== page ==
24 Dec 2019

Rank #7

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Episode 24: The Literary Life of Sally Thomas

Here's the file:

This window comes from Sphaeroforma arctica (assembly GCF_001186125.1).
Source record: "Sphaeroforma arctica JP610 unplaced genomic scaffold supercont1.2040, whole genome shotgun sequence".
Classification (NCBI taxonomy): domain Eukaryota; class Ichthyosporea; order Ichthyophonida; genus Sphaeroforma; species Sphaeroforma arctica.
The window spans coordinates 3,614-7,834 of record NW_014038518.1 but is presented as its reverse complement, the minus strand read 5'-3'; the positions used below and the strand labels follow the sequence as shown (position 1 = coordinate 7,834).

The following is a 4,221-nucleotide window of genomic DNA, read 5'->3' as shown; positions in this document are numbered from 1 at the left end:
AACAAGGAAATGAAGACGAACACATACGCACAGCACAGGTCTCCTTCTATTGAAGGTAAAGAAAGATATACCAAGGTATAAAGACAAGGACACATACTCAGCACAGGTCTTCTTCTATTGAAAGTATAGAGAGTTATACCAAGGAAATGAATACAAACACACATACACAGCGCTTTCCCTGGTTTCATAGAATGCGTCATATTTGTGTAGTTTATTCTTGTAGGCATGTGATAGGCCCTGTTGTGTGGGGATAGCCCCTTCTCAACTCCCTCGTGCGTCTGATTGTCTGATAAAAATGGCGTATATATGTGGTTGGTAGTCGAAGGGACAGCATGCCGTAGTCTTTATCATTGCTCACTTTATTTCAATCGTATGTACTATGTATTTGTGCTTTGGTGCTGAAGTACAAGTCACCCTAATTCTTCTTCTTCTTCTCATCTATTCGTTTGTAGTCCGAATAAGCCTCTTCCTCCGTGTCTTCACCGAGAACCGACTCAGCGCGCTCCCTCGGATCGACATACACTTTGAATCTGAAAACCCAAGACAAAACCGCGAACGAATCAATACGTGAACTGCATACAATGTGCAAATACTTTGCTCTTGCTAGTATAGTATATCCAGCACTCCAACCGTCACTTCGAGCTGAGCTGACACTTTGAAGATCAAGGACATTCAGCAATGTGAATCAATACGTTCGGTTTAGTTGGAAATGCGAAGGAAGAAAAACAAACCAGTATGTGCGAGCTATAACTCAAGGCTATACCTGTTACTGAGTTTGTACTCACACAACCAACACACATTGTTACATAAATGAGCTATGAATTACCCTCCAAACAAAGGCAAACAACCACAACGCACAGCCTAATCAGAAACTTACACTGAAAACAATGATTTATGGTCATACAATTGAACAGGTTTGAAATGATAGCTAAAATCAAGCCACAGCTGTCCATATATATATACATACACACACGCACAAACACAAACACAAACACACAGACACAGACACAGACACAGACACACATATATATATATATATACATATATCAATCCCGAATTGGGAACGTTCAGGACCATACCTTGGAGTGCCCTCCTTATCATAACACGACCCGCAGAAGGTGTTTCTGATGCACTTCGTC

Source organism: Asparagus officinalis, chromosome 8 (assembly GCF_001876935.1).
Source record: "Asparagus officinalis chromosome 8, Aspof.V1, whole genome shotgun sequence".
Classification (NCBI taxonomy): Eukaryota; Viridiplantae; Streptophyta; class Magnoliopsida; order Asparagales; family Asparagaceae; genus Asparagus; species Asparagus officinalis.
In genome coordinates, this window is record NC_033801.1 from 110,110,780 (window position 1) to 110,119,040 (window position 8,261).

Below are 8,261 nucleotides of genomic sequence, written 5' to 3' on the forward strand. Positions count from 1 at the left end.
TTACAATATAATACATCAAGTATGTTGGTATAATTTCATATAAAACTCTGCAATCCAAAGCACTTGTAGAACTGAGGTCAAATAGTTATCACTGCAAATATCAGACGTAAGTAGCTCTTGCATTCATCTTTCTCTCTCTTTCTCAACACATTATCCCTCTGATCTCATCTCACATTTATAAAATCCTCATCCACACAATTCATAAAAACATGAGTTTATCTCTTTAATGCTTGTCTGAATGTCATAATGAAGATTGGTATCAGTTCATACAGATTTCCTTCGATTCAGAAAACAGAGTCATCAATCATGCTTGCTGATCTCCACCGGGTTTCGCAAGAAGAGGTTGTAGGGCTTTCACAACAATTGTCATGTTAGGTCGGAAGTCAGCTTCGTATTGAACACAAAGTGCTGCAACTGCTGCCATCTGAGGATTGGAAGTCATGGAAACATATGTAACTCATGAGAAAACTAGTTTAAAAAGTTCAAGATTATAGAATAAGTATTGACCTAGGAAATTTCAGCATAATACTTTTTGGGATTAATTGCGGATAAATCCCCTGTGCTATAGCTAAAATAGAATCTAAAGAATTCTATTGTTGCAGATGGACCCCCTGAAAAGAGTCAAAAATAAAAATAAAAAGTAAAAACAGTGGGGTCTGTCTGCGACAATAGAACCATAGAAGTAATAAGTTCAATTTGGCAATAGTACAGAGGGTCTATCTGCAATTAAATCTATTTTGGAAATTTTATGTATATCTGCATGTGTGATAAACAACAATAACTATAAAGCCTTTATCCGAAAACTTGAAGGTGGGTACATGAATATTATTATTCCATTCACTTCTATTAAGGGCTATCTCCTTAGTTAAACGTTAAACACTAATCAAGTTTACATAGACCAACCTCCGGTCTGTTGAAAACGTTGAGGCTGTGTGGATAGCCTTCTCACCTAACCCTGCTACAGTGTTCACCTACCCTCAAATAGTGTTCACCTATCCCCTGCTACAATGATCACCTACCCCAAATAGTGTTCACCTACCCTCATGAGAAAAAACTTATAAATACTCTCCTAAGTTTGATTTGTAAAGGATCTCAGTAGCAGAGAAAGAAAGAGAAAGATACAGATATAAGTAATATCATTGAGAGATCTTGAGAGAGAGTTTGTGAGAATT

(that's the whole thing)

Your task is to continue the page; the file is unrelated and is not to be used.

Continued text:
On today's episode of The Literary Life, Angelina and Cindy interview poet, author and mother, Sally Thomas. You can find Sally and some of her writing at www.sally-thomas.com. Sally talks about her early reading life beginning with her memories of her family members reading themselves and to her. Cindy and Angelina ask her about her early forays into storytelling and writing. They discuss how literature and story are for everyone, including scientists and mathematicians, not just those who already have a bent toward reading. Sally shares about the influential teachers she had who fed her love of the written word. Angelina asks about how Sally approaches the balance between the reading life and the writing life. They also discuss how the seasons of Sally's family life shifted her focus somewhat away from active writing but were still fruitful in other ways. Cindy asks what Sally likes to read as a diversion, and Angelina brings up the topic of how to deal with a reading slump. They wrap up their chat reveling in the reward of homeschooling and teaching their own children, and what a joy it is both to raise readers but to become better readers themselves. Upcoming Events: Angelina Stanford and Thomas Banks will be presenting a 3-day webinar series on Charles Dickens' A Christmas Carol on November 12-14. Register here to get lifetime access to the sessions. Angelina will also be in Austin, TX at Christ Church on November 25, 2019. More information is available here. My Father Drawing in an Upstairs Room by Sally Thomas Outside, on a live stirring backdrop of broad-handed green, The black cat on her branch spreads her back toes and licks, licks, between. He looks musingly at her, and through her, as if right now he Saw some mystery imposed on — or being born from — the tree. On the table, five charcoal-drawn children roughhouse in a whiteness You might see as empty. You might discern in it the likeness Of a person who waits and observes, is as happy to wait Forever for something to happen beyond these five straight Black figures like capering trees in a cosmos of snow. In my mind the catalpa leaves roofing the morning still glow Sun-heavy, alive. These five children he’s caught in their white Fleet-foot moment perdure, as all shadows survive on daylight. He’s looking at them, as in this long instant I’ve seen him. Once more the cat spreads her black toes, once more licks between them. Copyright 2018, Sally Thomas. Used by permission. Book List: (Amazon Affiliate Links) Fallen Water by Sally Thomas Richeldis of Walsingham by Sally Thomas Sound and Sense by Laurence Perrine The Intellectual Life by Sertillanges All the Silver Pennies The Agony and the Ecstasy by Irving Stone The Secret Garden by Frances Hodgeson Burnett Arms and the Man by George Bernard Shaw Beowulf Paradise Lost by John Milton Marianne Moore Elizabeth Bishop The Book of the Red King by Marly Youmans Mr. Either/Or by Aaron Poochigian Pattiann Rogers The Wheel on the School by Meinert DeJong Brother Cadfael series by Ellis Peters Sharon Kay Penman Excellent Women by Barbara Pym Delta Wedding by Eudora Welty The Lost Words by Robert McFarlane Landmarks by Robert McFarlane Support The Literary Life: Become a patron of The Literary Life podcast as part of the “Friends and Fellows Community” on Patreon, and get some amazing bonus content! Thanks for your support! Connect with Us: Find Angelina at  https://angelinastanford.com, on Instagram @angelinastanford, and on Facebook at https://www.facebook.com/ANGStanford/ Find Cindy at https://cindyrollins.net, on Instagram @cindyordoamoris and on Facebook at https://www.facebook.com/cindyrollins.net/ Follow The Literary Life on Instagram, and jump into our private Facebook group, The Literary Life Discussion Group, and let’s get the book talk going! http://bit.ly/literarylifeFB